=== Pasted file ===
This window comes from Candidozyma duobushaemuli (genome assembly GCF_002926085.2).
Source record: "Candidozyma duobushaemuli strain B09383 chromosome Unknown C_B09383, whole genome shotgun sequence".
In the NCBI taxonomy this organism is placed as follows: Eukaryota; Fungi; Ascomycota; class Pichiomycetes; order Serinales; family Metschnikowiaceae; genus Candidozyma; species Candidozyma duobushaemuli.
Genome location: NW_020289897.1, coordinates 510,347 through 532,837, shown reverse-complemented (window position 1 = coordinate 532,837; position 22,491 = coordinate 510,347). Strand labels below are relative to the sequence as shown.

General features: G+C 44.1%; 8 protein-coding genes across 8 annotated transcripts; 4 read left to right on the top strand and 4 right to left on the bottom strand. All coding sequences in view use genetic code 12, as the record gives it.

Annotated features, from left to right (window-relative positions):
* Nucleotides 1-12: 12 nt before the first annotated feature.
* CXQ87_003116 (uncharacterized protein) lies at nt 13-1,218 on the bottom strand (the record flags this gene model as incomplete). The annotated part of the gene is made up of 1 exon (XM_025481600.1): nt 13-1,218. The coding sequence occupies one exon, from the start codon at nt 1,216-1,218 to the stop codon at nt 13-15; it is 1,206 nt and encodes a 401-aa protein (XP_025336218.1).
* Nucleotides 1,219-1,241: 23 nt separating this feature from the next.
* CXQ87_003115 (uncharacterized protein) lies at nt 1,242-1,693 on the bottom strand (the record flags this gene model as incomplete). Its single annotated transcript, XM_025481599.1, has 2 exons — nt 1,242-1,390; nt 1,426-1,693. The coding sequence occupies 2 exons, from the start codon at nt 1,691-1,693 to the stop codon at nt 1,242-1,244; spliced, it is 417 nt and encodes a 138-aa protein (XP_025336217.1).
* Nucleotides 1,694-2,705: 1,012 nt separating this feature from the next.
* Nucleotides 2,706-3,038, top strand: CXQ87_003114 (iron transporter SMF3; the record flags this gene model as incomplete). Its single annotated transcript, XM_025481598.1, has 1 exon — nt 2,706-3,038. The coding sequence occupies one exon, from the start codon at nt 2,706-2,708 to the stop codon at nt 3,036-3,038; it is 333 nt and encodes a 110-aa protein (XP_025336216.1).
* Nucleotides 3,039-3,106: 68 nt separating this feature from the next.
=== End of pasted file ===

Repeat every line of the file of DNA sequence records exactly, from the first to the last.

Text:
This window comes from Candidozyma duobushaemuli (genome assembly GCF_002926085.2).
Source record: "Candidozyma duobushaemuli strain B09383 chromosome Unknown C_B09383, whole genome shotgun sequence".
In the NCBI taxonomy this organism is placed as follows: Eukaryota; Fungi; Ascomycota; class Pichiomycetes; order Serinales; family Metschnikowiaceae; genus Candidozyma; species Candidozyma duobushaemuli.
Genome location: NW_020289897.1, coordinates 510,347 through 532,837, shown reverse-complemented (window position 1 = coordinate 532,837; position 22,491 = coordinate 510,347). Strand labels below are relative to the sequence as shown.

General features: G+C 44.1%; 8 protein-coding genes across 8 annotated transcripts; 4 read left to right on the top strand and 4 right to left on the bottom strand. All coding sequences in view use genetic code 12, as the record gives it.

Annotated features, from left to right (window-relative positions):
* Nucleotides 1-12: 12 nt before the first annotated feature.
* CXQ87_003116 (uncharacterized protein) lies at nt 13-1,218 on the bottom strand (the record flags this gene model as incomplete). The annotated part of the gene is made up of 1 exon (XM_025481600.1): nt 13-1,218. The coding sequence occupies one exon, from the start codon at nt 1,216-1,218 to the stop codon at nt 13-15; it is 1,206 nt and encodes a 401-aa protein (XP_025336218.1).
* Nucleotides 1,219-1,241: 23 nt separating this feature from the next.
* CXQ87_003115 (uncharacterized protein) lies at nt 1,242-1,693 on the bottom strand (the record flags this gene model as incomplete). Its single annotated transcript, XM_025481599.1, has 2 exons — nt 1,242-1,390; nt 1,426-1,693. The coding sequence occupies 2 exons, from the start codon at nt 1,691-1,693 to the stop codon at nt 1,242-1,244; spliced, it is 417 nt and encodes a 138-aa protein (XP_025336217.1).
* Nucleotides 1,694-2,705: 1,012 nt separating this feature from the next.
* Nucleotides 2,706-3,038, top strand: CXQ87_003114 (iron transporter SMF3; the record flags this gene model as incomplete). Its single annotated transcript, XM_025481598.1, has 1 exon — nt 2,706-3,038. The coding sequence occupies one exon, from the start codon at nt 2,706-2,708 to the stop codon at nt 3,036-3,038; it is 333 nt and encodes a 110-aa protein (XP_025336216.1).
* Nucleotides 3,039-3,106: 68 nt separating this feature from the next.